Israelis opposed to Prime Minister Benjamin Netanyahu and his handling of the pandemic protested across the country on Saturday night, despite new restrictions on public assembly, the Agence France-Presse reported. In Tel Aviv, the capital, demonstrators staged several simultaneous marches in different parts of the city, an A.F.P. photographer there said. The police did not give an estimate on the number of protesters. In Jerusalem, the Israeli news media estimated that about 200 people were protesting outside Mr. Netanyahu’s official residence, a marked contrast with the thousands who were there a week earlier. Parliament on Wednesday approved a law restricting demonstrations as part of a coronavirus-related state of emergency, which critics say is aimed at silencing protests against Mr. Netanyahu.
More than 100,000 people in India have died from the coronavirus, the government said on Saturday, even as officials plan to lift more restrictions in hopes of reviving the crippled economy. India’s health ministry reported 1,069 new Covid-19 deaths, bringing the official total to 100,842, though experts say the true toll is probably much higher. Until Saturday, only the United States and Brazil had reported more than 100,000 deaths from the virus. India’s death and infection rates have climbed in recent months, with September alone accounting for more than 40 percent of its cases and about a third of its deaths. The numbers have fallen somewhat since mid-September but remain high.
President Xi Jinping of China on Saturday sent a message to President Trump wishing him and the first lady a speedy recovery. In the message to Mr. Trump, Mr. Xi said that he and his wife, Peng Liyuan, “express sympathy and hope you get better soon,” according to a report in The Global Times, a Chinese news outlet controlled by the ruling Communist Party. The message from the Chinese leader comes as the two men have found themselves increasingly at odds as the coronavirus spread around the world and widened a schism between the two superpowers.
Nearly 10,000 doctors took part in a strike in Peru last week to demand more support from the government as they respond to one of the world’s worst outbreaks of the coronavirus, a union leader said. It was the latest in a series of protests by public health workers who have endured months of crises at the country’s underfunded hospitals. The nationwide strike forced Peru’s second-biggest health care provider, the state-run EsSalud, to suspend consultations and scheduled surgeries on Tuesday and Wednesday, said Dr. Teodoro Quiñones, the secretary general of EsSalud’s doctors’ union. Included in the doctors’ demands was the distribution of a $200 monthly cash bonus that the government promised front-line medical workers months ago.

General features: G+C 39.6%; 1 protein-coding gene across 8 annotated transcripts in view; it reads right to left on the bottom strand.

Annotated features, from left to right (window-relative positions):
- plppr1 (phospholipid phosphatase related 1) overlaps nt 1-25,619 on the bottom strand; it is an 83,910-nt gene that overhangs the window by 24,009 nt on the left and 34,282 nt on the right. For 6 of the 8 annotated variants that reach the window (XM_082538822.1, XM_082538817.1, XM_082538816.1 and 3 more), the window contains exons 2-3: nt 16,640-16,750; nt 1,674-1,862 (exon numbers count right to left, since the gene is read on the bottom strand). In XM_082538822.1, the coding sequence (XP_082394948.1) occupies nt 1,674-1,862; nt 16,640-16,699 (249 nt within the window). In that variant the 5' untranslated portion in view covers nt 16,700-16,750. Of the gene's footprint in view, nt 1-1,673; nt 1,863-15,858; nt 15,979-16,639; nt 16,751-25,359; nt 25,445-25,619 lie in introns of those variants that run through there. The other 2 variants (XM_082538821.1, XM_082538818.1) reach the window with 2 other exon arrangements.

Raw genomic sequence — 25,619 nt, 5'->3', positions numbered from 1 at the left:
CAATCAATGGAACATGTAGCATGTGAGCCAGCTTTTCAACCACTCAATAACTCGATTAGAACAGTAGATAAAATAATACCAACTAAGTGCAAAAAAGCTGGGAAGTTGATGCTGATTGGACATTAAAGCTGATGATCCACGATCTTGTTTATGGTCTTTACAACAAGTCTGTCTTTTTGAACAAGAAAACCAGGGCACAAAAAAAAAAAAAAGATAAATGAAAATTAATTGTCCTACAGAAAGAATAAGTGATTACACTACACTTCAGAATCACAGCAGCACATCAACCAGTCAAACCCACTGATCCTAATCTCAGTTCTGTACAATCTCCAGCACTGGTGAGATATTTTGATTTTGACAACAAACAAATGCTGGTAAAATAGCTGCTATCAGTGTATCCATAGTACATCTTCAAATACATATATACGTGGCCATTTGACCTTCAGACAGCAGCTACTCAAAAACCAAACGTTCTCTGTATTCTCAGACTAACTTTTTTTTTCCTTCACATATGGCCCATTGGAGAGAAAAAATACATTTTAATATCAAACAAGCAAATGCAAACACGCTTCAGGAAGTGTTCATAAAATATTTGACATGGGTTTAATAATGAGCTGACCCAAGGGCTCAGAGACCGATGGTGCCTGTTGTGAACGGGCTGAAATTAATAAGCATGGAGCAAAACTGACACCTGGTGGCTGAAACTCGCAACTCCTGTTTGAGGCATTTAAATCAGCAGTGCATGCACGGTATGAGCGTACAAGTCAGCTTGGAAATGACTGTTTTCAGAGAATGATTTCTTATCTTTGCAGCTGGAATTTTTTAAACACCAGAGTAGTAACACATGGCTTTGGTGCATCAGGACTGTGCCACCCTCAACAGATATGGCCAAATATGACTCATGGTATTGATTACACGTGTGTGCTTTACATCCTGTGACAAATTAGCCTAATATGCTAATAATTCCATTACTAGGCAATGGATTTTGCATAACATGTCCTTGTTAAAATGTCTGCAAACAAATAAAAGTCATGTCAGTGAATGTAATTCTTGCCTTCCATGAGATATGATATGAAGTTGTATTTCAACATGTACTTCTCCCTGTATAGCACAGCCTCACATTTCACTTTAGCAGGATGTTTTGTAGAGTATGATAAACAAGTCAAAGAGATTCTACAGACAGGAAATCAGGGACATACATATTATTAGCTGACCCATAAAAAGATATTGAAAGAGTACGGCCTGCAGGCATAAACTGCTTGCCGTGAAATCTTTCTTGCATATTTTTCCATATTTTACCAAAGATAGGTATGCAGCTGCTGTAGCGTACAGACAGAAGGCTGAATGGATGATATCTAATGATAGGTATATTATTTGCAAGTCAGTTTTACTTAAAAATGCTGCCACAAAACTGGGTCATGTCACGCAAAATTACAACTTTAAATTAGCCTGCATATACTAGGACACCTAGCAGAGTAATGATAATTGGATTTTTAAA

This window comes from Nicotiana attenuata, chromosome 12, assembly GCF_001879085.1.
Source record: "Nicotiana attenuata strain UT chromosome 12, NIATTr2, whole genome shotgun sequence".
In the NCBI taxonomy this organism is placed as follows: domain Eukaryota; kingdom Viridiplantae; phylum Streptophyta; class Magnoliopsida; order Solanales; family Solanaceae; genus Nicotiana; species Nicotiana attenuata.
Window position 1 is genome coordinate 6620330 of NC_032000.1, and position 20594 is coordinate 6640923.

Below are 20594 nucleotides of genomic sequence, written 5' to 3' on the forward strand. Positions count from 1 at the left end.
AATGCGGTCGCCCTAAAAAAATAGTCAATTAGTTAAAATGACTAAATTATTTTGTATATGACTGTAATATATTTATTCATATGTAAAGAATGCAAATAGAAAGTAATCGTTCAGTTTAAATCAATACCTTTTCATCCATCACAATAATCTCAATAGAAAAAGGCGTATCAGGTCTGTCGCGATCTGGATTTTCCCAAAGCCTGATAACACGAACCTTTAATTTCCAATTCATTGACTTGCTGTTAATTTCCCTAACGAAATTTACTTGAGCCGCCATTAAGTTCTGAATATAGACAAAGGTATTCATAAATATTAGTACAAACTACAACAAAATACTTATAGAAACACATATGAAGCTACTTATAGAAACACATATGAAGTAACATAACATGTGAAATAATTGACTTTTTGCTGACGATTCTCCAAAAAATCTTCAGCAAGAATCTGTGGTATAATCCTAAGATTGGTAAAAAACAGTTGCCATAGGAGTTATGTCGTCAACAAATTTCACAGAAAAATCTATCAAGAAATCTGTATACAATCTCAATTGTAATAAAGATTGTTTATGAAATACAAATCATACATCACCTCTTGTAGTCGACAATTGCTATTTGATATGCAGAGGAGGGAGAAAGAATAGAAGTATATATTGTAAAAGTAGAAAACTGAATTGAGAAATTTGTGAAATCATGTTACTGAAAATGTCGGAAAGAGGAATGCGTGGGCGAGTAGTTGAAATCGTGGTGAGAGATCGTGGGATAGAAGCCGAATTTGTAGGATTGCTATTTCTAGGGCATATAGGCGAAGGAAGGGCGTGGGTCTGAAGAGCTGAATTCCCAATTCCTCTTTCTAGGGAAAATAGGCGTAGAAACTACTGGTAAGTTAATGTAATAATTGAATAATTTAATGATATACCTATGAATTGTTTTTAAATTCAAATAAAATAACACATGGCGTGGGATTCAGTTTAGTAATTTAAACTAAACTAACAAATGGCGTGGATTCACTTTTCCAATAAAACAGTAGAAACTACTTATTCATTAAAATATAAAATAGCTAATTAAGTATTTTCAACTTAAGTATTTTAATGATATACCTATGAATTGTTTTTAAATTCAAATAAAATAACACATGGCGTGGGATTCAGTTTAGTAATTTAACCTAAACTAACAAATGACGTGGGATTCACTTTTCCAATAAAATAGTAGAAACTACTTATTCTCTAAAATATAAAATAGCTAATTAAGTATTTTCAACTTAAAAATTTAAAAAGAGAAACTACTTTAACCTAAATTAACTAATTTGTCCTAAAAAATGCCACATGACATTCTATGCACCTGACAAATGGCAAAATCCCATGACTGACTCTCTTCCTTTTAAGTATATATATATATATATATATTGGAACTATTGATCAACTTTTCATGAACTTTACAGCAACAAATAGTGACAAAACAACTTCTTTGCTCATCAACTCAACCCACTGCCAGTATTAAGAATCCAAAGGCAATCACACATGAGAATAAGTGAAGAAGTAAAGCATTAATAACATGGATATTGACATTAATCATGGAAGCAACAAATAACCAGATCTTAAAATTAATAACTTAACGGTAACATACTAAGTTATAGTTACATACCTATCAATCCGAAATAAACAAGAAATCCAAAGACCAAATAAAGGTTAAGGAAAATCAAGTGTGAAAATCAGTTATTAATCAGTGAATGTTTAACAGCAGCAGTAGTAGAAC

The N.F.L. postponed a highly anticipated game scheduled for Sunday between the New England Patriots and the Kansas City Chiefs until Monday or Tuesday after positive coronavirus tests on both teams. According to multiple reports, Cam Newton, the Patriots quarterback, was among those who tested positive.
The Patriots confirmed a positive test, but did not identify the player. In a statement released Saturday, the team said the player entered isolation and that subsequent testing done on players and staff members who had been in contact with him had come back negative.
The new positive tests come after the N.F.L. spent much of the week scrambling to address an outbreak of positive tests among the Tennessee Titans. That team reported 11 positive tests among players and team personnel, which forced the league to push its scheduled Week 4 game against the Pittsburgh Steelers back to Oct. 25, Week 7 of the football calendar.
In a statement, the league said that the Patriots and the Chiefs were consulting with infectious disease experts and working closely with the N.F.L. and the players’ association “to evaluate multiple close contacts, perform additional testing and monitor developments.”